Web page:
Dandelion* Taraxacum officinalis Tastes like: very young buds fried in butter taste similar to mushrooms. Makes a potent wine.
Day Lily Hemerocallis species Many Lilies (Lillium species) contain alkaloids and are NOT edible. Daylillies may act as a laxative. Tastes like: sweet, crunchy, like a crisp lettuce leaf, faintly like chestnuts or beans
Dill Anthum graveolens More info here.
English Daisy* Bellis perennis Tastes like: tangy, leafy
Fennel Foeniculum vulgare Tastes like: sweet, licorice flavor. More info here.
Fuchsia Fuchsia X hybrida Tastes like: slightly acidic
Gardenia Gardenia jasminoides Tastes like: light, sweet flavor
Gladiolus* Gladiolus spp Tastes like: similar to lettuce
Hibiscus Hibiscus rosa-sinensis Tastes like: slightly acidic, boiled makes a nice beverage
Hollyhock Alcea rosea Tastes like: very bland, nondescript flavor
Honeysuckle: Japanese Lonicera japonica Berries are highly poisonous. Do not eat them!
Hyssop Hyssopus officinalis Should be avoided by pregnant women and by those with hypertension and epilepsy.
Impatiens Impatiens wallerana Tastes like: very bland, nondescript flavor
Jasmine: Arabian Jasminum sambac Tastes like: delicate sweet flavor, used for teas.
Johnny-Jump-Up Viola tricolor Contains saponins and may be toxic in large amounts. Tastes like: sweet to bland flavor
Lavender Lavendula species Lavender oil may be poisenous. More Info. Tastes like: floral, slightly perfumey flavor
Lemon Verbena Aloysia triphylla Tastes like: lemony flavor, usually steeped for tea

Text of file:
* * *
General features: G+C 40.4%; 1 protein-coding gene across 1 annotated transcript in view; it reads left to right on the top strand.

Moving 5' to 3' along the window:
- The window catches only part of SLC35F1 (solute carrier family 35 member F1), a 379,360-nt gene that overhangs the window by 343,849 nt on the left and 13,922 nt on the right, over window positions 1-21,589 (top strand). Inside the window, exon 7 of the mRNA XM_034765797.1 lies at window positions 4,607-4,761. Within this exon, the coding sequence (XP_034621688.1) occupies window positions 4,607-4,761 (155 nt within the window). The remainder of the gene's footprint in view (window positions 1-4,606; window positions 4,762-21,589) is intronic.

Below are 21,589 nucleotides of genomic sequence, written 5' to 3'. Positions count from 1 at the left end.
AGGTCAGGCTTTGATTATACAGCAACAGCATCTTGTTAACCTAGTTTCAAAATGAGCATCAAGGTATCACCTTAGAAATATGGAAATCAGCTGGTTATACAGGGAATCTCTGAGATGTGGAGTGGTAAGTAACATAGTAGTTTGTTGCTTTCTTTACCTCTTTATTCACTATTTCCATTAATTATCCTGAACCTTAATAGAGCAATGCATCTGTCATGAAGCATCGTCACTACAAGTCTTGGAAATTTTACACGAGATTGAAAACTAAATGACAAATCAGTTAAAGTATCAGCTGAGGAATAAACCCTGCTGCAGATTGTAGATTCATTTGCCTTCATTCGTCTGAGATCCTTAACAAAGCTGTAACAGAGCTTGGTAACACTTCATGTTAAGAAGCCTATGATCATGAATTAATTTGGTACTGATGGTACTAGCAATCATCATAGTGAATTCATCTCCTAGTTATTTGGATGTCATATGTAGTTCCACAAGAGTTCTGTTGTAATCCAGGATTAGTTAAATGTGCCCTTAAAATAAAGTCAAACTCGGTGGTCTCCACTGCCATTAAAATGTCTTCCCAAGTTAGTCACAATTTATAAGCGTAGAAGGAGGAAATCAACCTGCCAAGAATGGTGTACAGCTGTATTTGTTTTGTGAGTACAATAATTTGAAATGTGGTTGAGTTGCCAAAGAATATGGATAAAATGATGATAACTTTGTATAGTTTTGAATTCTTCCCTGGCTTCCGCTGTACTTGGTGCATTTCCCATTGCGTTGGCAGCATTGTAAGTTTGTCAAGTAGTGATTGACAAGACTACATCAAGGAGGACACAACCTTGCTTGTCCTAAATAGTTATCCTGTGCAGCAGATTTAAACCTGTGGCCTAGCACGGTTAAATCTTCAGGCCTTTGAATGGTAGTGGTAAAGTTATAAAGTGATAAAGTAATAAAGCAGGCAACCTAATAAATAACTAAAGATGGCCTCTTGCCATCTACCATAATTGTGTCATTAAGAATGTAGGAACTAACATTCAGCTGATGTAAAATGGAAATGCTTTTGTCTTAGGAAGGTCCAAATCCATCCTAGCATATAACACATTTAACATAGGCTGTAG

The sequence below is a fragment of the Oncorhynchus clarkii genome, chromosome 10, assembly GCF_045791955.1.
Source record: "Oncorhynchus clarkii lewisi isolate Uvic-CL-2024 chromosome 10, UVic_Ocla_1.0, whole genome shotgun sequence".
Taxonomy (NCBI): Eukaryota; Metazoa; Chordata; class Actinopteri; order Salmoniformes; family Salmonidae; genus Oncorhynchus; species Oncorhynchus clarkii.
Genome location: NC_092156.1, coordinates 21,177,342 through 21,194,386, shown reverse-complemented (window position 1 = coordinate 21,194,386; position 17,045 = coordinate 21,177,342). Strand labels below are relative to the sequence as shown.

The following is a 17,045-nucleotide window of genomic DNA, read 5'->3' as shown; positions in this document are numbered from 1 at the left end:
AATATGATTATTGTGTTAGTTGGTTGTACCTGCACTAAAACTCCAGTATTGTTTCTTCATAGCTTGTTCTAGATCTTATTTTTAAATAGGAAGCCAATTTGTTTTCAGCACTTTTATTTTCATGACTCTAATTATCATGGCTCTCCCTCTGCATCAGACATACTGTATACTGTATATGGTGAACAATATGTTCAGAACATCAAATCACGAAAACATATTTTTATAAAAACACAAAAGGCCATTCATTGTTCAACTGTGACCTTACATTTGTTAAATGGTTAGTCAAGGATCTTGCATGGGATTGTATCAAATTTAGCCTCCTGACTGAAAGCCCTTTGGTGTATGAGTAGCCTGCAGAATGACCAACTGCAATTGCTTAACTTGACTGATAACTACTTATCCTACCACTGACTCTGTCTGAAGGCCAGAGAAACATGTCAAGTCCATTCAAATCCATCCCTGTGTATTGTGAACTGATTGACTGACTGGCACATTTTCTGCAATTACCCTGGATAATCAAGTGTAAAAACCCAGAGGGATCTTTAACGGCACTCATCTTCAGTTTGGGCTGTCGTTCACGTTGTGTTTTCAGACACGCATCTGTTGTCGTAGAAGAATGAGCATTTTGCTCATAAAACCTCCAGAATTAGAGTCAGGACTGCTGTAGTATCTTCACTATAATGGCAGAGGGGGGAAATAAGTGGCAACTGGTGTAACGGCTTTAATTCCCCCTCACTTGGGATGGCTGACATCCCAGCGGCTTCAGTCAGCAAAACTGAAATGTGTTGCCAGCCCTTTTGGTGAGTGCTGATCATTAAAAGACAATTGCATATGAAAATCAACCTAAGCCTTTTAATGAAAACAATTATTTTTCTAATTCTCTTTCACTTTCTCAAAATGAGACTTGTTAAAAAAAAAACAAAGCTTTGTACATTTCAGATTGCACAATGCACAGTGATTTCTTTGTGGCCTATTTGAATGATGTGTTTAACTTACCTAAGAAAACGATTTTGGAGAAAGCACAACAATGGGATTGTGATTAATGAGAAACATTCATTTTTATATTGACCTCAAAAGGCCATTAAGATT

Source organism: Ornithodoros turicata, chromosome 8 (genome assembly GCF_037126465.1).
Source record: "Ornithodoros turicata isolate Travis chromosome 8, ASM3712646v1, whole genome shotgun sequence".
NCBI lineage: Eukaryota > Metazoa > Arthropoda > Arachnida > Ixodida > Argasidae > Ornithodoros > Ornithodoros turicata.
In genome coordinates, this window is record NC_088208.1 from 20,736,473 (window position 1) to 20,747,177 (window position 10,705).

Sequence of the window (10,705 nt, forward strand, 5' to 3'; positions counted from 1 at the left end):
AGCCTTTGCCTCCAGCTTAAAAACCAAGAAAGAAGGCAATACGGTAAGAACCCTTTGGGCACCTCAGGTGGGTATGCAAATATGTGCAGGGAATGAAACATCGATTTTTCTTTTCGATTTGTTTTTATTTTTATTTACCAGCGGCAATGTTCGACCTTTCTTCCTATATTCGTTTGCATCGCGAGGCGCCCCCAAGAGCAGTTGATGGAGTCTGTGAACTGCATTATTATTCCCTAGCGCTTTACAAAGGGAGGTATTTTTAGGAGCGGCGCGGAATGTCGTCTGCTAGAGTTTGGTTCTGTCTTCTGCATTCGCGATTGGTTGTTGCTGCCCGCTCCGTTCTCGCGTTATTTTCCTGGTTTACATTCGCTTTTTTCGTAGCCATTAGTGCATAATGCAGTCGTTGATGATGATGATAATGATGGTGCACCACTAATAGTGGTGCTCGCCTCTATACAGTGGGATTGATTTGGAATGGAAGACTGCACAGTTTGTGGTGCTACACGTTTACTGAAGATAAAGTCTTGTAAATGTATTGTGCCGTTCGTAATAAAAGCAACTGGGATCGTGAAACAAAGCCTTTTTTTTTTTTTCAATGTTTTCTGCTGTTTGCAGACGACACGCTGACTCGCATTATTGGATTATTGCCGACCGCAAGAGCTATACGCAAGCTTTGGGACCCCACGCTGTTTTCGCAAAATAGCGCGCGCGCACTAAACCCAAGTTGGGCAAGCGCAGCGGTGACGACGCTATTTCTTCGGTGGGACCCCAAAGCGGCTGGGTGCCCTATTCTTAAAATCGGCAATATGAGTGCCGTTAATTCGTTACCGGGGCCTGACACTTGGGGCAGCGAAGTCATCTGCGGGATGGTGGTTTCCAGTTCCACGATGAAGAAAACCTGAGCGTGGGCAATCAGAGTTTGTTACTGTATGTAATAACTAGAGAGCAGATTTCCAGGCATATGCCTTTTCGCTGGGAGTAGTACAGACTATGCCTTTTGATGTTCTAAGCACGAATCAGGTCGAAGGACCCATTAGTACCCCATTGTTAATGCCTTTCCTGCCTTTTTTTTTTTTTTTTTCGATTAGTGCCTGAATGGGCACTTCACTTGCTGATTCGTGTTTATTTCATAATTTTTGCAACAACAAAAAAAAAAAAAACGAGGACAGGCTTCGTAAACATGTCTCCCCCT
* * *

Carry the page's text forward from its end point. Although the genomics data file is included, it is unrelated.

Lilac Syringa vulgaris Tastes like: lemony, floral, pungent
Mallow: Common Malva sylrestris Tastes like: sweet, delicate flavor
Marigold: Signet Tagetes tenuifolia (aka T. signata) Tastes like: spicy to bitter
Marjoram Origanum majorana More info here.
Mint Mentha species More info here.
Mustard Brassica species Eating in large amounts may cause red skin blotches. More info here.
Nasturtium Tropaeolum majus Buds are often pickled and used like capers. Tastes like: sweet, mildly pungent, peppery flavor
Okra Abelmoschus aesculentus
(Hibiscus esculentus)
Tastes like: similar to squash blossoms
Pansy Viola X wittrockiana Tastes like: very mild sweet to tart flavor
Pea Pisum species Flowering ornamental sweet peas are poisonous.
Pineapple Guava Feijoa sellowiana Tastes like: similar to the ripe fruit of the plant, flavorful
Primrose Primula vulgaris Birdseye Primrose (P. farinosa) causes contact dermatitis. Tastes like: bland to sweet flavor
Radish Raphanus sativus Tastes like: milder, sweeter version of the more familiar radish heat
Redbud Cercis canadensis Tastes like: mildly sweet
Rose Rosa rugosa or R. gallica officinalis Tastes like: sweet, aromatic flavor, stronger fragrance produces a stronger flavor. Be sure to remove the bitter white portion of the petals. Rose hips are also edible (see Rose Hips Recipes).